When I ring home to West Papua, my village people often ask me about the rumours that they have heard, of an upcoming Melanesian Spearhead Group (MSG) meeting. They would ask, “When is the MSG meeting?” and if West Papua will be accepted as a full member. I would tell them that I do not know, and then, with a dispirited voice, they would say to me that they will continue to pray for our membership. Yamin Kogoya specially for the Pan Pacific Agency.
I responded the way I did because of two things: I truly don’t know of any proposed dates for the meeting, and I also don’t want to give false hope to the West Papuan people. MSG often changes the date of their scheduled meetings last second, which unfortunately is becoming the norm for them.
The foreign ministerial meetings and Leaders’ Summit of this regional body was scheduled for June 15 to June 17, 2021, but, unfortunately, it has been postponed again. It is now being rescheduled for June 22 to June 25, with no guarantee that the meeting won’t be postponed further.
Past Leader Summits were held in 2018 and February 2019, just before COVID-19 hit in Suva, Fiji, where the ULMWP leaders addressed the meeting.
2016 was another significant year for both MSG and West Papua. The Leaders’ Summit was held in July 2016 in Honiara, the capital of the Solomon Islands, and was supposed to be the moment that everyone thought West Papua would be finally accepted as a full member. But, again, it was rejected due to some criteria issue that West Papua did not meet.
The semantic rhetoric in the media surrounding this momentous point of West Papua national liberation – advocated by the United Liberation Movement for West Papua (ULMWP) back then –gave a lot of false hope and disappointment to Papuan people.
The climate at that time was forecasted with anxiety and anticipation, like expecting your team to score a goal in the final FIFA world cup. Hundreds of Papuans were fasting and praying in West Papua, supported by grassroot solidarities across Oceania. But tragically, the MSG leaders failed to score the goal everyone had cheered for.
This tragedy was captured in the words of Melanesian leaders at that time. Joe Natuman, Vanuatu’s deputy prime minister at that time in July 2016, said that “West Papua was sold out for 30 pieces of silver”, as reported by Asia-Pacific media on July 20.
At that time, the MSG’s Director-General Amena Yauvoli said, “I believe the MSG Secretariat has been working hard to formalize membership criteria from observer to full member.” Unfortunately, this hard work, never bore any fruit.
Even though it was justifiable to grant ULMWP’s full membership in MSG, as expressed by Prime minister Sogovare when he hosted four Melanesian prime ministers of Papua New Guinea, Solomon Islands, Vanuatu and Fiji during the 23rd Melanesian Spearhead Group Special Leader’s Summit in Honiara in 2016, there were other forces at work behind the scenes: sorting out the criteria of what constitutes ‘Melanesia’.
Given these unfolding events regarding the fate of Melanesia, the late Grand Chief Michael Somare, one of the key founding fathers of the independent state of Papua New Guinea and MSG, also said, “We must make the right choice on West Papua”, on July 14 in 2016.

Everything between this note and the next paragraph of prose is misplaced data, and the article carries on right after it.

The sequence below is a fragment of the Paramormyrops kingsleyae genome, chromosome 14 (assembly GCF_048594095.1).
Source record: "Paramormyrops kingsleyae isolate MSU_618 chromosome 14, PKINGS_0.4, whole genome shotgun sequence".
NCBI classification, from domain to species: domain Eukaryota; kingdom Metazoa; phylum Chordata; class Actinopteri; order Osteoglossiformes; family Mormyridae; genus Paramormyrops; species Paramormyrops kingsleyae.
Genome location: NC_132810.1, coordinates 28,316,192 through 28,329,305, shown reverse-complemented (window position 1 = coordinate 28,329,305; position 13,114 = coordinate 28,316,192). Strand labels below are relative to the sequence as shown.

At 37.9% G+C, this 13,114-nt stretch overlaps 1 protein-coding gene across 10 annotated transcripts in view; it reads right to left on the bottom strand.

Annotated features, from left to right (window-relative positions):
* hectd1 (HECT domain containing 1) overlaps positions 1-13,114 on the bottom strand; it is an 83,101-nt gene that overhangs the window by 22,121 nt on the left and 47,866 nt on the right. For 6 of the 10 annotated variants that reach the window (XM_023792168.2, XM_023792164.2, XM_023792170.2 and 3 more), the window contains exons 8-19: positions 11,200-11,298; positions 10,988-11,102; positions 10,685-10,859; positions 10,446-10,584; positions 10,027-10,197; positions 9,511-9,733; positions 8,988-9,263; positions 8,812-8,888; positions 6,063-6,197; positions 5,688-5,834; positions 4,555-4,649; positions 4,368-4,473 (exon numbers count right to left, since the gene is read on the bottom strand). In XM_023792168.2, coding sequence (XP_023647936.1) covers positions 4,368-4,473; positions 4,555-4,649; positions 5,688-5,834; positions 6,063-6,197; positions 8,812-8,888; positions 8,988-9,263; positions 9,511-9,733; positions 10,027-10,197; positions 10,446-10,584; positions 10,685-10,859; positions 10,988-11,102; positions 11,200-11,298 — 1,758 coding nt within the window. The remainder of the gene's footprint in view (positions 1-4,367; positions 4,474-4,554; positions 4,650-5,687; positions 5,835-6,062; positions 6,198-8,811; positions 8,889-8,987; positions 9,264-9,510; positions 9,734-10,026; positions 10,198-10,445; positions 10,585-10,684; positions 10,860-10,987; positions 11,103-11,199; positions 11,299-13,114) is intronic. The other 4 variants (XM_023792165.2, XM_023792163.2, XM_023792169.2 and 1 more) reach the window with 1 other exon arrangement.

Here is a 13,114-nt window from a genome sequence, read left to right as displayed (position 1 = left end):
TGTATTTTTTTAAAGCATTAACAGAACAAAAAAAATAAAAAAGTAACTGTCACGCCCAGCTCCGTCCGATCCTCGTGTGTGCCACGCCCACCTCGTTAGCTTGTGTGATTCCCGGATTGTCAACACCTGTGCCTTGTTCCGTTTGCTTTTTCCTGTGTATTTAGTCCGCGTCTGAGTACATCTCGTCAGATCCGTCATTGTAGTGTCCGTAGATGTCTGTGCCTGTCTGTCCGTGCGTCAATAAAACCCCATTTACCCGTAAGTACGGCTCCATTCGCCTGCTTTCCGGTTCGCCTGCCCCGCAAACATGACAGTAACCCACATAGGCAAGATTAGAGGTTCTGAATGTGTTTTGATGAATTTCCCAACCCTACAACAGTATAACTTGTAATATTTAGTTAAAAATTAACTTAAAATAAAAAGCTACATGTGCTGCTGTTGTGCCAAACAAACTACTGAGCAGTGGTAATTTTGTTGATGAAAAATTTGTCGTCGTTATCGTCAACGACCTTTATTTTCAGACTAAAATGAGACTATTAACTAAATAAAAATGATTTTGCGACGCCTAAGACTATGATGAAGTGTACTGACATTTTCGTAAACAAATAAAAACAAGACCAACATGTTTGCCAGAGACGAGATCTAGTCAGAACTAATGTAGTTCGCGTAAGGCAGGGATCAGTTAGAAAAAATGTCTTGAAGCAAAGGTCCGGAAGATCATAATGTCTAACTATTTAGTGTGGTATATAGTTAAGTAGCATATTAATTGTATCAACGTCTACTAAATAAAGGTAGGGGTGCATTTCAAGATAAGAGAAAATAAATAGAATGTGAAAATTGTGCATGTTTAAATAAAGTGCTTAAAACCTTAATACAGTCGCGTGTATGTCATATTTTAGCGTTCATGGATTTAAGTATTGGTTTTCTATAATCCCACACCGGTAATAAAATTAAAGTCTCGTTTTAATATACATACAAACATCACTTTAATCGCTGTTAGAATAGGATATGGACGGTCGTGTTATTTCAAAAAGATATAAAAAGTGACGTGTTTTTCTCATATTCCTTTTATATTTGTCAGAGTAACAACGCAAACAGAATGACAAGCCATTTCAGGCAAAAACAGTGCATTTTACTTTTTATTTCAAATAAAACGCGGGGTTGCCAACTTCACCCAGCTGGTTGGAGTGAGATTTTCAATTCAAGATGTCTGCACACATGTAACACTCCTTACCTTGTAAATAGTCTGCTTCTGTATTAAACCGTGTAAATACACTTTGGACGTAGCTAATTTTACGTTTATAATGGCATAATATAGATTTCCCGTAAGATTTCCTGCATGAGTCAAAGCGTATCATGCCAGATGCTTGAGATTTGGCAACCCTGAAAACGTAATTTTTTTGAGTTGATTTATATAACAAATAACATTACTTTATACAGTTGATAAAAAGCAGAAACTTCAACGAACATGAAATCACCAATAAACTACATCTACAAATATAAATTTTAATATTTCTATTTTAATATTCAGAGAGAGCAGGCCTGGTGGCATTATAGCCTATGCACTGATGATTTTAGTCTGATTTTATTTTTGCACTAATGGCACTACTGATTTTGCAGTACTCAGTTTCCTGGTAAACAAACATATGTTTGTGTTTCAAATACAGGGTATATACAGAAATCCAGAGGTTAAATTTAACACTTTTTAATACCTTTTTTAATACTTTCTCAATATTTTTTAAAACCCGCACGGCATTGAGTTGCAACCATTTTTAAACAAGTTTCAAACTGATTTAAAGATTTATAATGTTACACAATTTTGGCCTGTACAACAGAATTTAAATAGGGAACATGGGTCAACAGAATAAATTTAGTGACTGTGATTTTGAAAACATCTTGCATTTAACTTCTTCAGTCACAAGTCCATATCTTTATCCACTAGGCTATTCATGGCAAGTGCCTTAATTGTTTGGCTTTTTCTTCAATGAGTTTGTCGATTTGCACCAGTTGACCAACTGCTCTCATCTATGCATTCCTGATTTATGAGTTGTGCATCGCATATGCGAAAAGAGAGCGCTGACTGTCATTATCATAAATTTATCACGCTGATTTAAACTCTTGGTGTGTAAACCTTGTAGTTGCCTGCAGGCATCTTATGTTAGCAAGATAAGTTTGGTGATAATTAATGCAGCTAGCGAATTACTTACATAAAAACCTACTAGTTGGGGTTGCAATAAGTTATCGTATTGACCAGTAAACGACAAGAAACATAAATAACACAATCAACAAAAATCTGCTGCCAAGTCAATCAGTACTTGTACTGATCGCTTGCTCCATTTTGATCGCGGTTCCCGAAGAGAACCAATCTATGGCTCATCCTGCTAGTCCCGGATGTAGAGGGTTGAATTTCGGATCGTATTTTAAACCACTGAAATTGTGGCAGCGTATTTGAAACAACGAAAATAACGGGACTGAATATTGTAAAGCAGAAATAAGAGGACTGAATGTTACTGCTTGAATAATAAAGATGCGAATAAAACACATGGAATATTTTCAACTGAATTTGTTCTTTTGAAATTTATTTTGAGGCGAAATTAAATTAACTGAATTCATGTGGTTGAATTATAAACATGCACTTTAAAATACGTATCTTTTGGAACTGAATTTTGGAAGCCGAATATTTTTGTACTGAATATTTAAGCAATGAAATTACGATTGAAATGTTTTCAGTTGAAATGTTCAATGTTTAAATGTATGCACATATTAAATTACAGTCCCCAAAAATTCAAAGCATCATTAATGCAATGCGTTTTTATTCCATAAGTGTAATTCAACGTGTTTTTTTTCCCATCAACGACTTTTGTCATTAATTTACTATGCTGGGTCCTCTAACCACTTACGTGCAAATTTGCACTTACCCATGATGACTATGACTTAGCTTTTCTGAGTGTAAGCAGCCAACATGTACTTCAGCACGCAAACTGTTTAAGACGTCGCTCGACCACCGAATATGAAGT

In the same week, the Vanuatu Ambassador to Brussels at that time, Roy Mickey Joy, said, “The Melanesian Spearhead Group is too politicized; it has lost its Melanesian integrity and what it stood for.”
For the Melanesian leaders, changing and postponing dates and sorting criteria for MSG’s membership seems inconsequential, but it is a matter of life and death for Papuans. Unfortunately, this tragic drama is playing out like a horror movie wherein innocent people are being chased by a monster, desperate to seek and enter a safe family home, but refused entry.
Many Melanesian prominent leaders are passing away
These tragedies have also been marked by the recent loss of many of the Melanesian leaders. For decades, they dedicated their lives to open the MSG’s door for the abandoned Melanesian family – Papuans.
In 2014, Dr John Ondawame, one of the exiled Free Papua Movement (OPM) leaders who tirelessly lobbied the MSG leaders and countries, passed away in Port Vila, Vanuatu, on September 4. Another prominent Vanuatu-based West Papuan independent leader, Andy Ayamiseba, passed away in Canberra in February 2020. Tongan Prime minister Akilisi Pohiva, an outspoken proponent of West Papua’s cause, also died in 2019. We have recently lost the Grand Chief Michael Somare, the founder of MSG and the state of Papua New Guinea, in 2021.
In West Papua, Klemen Tinal, the vice governor of Papua’s province from Damal tribe of Papua’s central highlands, died in Jakarta on May 21, 2021. Papuans can only lament these tragic losses with endless grief as many prominent churches and tribal and independent leaders continue to die in this war.
Adding to these heartaches, the people of West Papua and Vanuatu also lost another great leader. Pastor Allan Nafuki, a prominent social justice campaigner, died on Sunday, June 13, just two days before another proposed MSG meeting, which has now been rescheduled again, for June 22.
Pastor Allan Nafuki was responsible for bringing warring factions of Papuan resistance groups together in Port Villa in 2014, which helped precipitate much of the ULMWP’s international success. Vanuatu, West Papua, and communities across Oceania mourn the loss of this great beacon of hope for our region.
Saturday 19, June, has been announced as the day of mourning for Pastor Allan in West Papua. His picture and words of condolences have been printed and displayed across West Papua as they mourn for the great loss of their great father and friend who shared their burden for four decades.
The ULMWP leadership paid their tributes to the late pastor Allan through ULMWP’s executive director Markus Haluk’s words: “Reverend Nafuki is a father, shepherd and figure of truth for both Vanuatu and West Papua.”
In another statement, Benny Wenda, ULMWP’s interim president, stated, “This is a great loss – but we also celebrate his legacy. He helped combine the destiny of the people of West Papua with the Republic of Vanuatu and helped bring about Papuan unity in 2014.”
Despite these tragedies and losses, Papuans and their solidary groups still fix their eyes on MSG.